Shyness, a common personality trait characterized by a tendency to be self-conscious and uncomfortable in social situations. The shy person often feels anxious, embarrassed, confused, or tongue-tied when meeting people or when asked to speak before a group. Shy individuals are afraid they will be viewed as foolish, unattractive, unintelligent, or unworthy.
Most people experience some degree of shyness at some time in their lives. Individuals who suffer from situational shyness have problems some of the time and only under certain circumstances. Persons who suffer from chronic shyness are distressed in almost all social circumstances. Researchers believe that shyness is a serious problem for at least two million people in the United States. For these people, shyness inhibits social and professional growth.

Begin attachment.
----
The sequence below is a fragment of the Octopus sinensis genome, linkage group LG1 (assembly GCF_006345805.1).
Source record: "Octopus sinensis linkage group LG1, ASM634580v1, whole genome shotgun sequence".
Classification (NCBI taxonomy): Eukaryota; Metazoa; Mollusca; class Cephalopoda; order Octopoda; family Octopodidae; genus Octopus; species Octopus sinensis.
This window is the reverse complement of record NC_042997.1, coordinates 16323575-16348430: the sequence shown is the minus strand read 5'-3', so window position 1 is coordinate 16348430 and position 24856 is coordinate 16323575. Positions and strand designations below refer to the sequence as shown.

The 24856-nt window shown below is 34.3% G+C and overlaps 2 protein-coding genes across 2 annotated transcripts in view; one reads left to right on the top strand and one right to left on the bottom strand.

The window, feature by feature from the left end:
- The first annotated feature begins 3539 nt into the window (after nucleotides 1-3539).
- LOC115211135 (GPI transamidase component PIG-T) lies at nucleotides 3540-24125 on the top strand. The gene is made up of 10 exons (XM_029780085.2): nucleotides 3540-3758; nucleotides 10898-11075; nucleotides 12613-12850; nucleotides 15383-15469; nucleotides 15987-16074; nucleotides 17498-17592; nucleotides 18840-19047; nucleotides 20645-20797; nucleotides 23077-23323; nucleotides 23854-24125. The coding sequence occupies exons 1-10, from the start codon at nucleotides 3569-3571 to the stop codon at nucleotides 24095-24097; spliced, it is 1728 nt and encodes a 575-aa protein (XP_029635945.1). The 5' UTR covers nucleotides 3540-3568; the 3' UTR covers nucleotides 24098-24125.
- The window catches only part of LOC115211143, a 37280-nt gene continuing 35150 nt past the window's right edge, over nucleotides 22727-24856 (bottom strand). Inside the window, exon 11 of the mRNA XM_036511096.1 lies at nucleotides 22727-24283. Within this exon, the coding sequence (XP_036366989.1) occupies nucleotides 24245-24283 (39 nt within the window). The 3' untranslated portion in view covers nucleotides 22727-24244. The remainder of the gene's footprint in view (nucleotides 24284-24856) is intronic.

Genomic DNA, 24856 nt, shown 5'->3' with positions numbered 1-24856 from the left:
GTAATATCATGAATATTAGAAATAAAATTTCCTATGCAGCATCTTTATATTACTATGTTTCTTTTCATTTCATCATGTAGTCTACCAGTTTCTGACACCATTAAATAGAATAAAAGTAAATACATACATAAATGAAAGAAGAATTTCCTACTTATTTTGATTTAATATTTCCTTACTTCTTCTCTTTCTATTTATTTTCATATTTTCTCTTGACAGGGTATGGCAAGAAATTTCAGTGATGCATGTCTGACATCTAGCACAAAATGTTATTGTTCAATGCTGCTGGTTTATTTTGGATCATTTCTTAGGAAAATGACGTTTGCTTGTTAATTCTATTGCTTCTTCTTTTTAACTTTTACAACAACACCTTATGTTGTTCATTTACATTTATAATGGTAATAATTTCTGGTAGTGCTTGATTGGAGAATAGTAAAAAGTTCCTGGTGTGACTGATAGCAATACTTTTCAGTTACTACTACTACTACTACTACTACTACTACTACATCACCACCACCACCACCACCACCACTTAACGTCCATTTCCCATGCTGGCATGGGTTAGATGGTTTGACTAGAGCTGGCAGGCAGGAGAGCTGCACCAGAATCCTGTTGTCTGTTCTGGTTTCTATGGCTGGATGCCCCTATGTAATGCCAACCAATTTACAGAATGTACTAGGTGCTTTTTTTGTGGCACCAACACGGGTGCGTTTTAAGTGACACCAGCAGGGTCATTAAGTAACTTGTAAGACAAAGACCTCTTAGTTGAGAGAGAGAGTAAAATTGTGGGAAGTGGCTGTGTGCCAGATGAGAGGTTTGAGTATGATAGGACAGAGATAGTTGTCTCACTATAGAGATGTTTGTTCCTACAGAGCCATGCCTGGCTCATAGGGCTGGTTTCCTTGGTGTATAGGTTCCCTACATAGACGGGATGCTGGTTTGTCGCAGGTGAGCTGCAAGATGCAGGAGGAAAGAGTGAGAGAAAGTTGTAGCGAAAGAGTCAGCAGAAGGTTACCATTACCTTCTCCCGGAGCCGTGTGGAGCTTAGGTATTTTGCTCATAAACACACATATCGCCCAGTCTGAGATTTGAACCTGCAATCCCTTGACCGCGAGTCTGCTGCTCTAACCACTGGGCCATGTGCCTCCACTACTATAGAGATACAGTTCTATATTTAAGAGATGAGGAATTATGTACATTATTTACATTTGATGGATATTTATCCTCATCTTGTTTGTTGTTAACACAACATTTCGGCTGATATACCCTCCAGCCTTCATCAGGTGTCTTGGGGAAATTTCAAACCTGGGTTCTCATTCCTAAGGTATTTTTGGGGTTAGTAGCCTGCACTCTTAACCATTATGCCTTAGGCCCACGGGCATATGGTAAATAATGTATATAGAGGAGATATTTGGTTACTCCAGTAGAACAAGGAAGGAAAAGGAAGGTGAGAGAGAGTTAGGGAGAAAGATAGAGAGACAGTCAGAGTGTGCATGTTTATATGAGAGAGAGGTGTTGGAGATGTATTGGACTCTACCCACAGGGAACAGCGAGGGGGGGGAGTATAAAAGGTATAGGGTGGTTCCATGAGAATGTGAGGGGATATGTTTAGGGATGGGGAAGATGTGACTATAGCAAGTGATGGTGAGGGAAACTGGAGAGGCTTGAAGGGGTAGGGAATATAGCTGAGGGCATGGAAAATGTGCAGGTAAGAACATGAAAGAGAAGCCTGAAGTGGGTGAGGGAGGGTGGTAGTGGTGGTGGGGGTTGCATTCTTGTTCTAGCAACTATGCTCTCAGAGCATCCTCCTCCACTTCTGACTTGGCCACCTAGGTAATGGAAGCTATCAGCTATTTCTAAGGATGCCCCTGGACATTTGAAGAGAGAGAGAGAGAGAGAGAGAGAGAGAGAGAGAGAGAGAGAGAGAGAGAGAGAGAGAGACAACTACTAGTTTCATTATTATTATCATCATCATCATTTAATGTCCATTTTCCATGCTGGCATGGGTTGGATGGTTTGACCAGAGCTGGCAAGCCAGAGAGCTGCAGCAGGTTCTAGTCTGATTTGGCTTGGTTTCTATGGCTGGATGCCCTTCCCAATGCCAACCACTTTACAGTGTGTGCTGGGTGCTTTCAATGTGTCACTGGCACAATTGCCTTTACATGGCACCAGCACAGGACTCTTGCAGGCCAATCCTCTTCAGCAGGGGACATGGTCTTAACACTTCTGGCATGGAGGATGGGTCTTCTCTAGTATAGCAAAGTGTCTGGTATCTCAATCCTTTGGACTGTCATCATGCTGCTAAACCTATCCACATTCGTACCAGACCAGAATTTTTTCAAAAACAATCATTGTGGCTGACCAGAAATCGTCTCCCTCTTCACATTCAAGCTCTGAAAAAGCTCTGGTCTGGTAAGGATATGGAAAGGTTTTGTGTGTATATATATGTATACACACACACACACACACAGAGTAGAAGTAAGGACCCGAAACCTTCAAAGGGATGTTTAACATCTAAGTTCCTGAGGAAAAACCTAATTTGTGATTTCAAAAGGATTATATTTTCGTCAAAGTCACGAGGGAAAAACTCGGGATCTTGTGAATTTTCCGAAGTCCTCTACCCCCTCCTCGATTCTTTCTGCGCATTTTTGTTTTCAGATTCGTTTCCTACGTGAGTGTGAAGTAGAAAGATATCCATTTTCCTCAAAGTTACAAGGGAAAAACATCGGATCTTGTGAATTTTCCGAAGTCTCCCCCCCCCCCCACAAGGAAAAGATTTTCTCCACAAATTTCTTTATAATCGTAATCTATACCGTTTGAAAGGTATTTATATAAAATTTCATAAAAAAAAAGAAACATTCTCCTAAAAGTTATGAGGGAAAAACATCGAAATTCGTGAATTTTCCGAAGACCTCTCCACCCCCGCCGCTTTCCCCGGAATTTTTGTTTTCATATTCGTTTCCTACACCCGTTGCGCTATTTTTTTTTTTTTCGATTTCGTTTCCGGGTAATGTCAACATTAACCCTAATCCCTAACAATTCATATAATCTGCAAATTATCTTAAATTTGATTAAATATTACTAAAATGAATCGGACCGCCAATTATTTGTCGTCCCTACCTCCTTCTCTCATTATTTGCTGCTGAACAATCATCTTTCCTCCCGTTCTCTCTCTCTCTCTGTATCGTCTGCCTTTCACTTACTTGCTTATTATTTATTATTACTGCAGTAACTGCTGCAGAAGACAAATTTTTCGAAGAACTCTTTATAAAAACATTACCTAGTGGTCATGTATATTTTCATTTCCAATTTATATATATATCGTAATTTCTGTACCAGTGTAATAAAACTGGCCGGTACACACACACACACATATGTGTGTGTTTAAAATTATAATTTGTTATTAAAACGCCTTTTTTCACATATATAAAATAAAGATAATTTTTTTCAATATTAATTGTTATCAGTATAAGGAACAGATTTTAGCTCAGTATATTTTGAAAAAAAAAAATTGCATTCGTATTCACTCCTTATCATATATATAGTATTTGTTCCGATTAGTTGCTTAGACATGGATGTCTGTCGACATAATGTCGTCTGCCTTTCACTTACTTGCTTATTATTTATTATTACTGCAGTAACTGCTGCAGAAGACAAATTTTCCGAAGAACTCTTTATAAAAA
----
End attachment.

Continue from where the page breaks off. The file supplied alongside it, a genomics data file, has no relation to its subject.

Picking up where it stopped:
Researchers have identified three potential sources of shyness: (1) heredity, (2) lack of social skills, and (3) social development that fosters low self-esteem instead of self-confidence. The circumstances of an individual's upbringing often determine the extent of that person's shyness. For example, parents who constantly criticize a child can undermine the child's self-esteem.
With professional counseling or individual effort, shy persons can develop the self-confidence necessary to face social situations. They can build self-esteem by such activities as focusing on their strong points, identifying and then sharpening specific social skills, and learning methods of relaxation.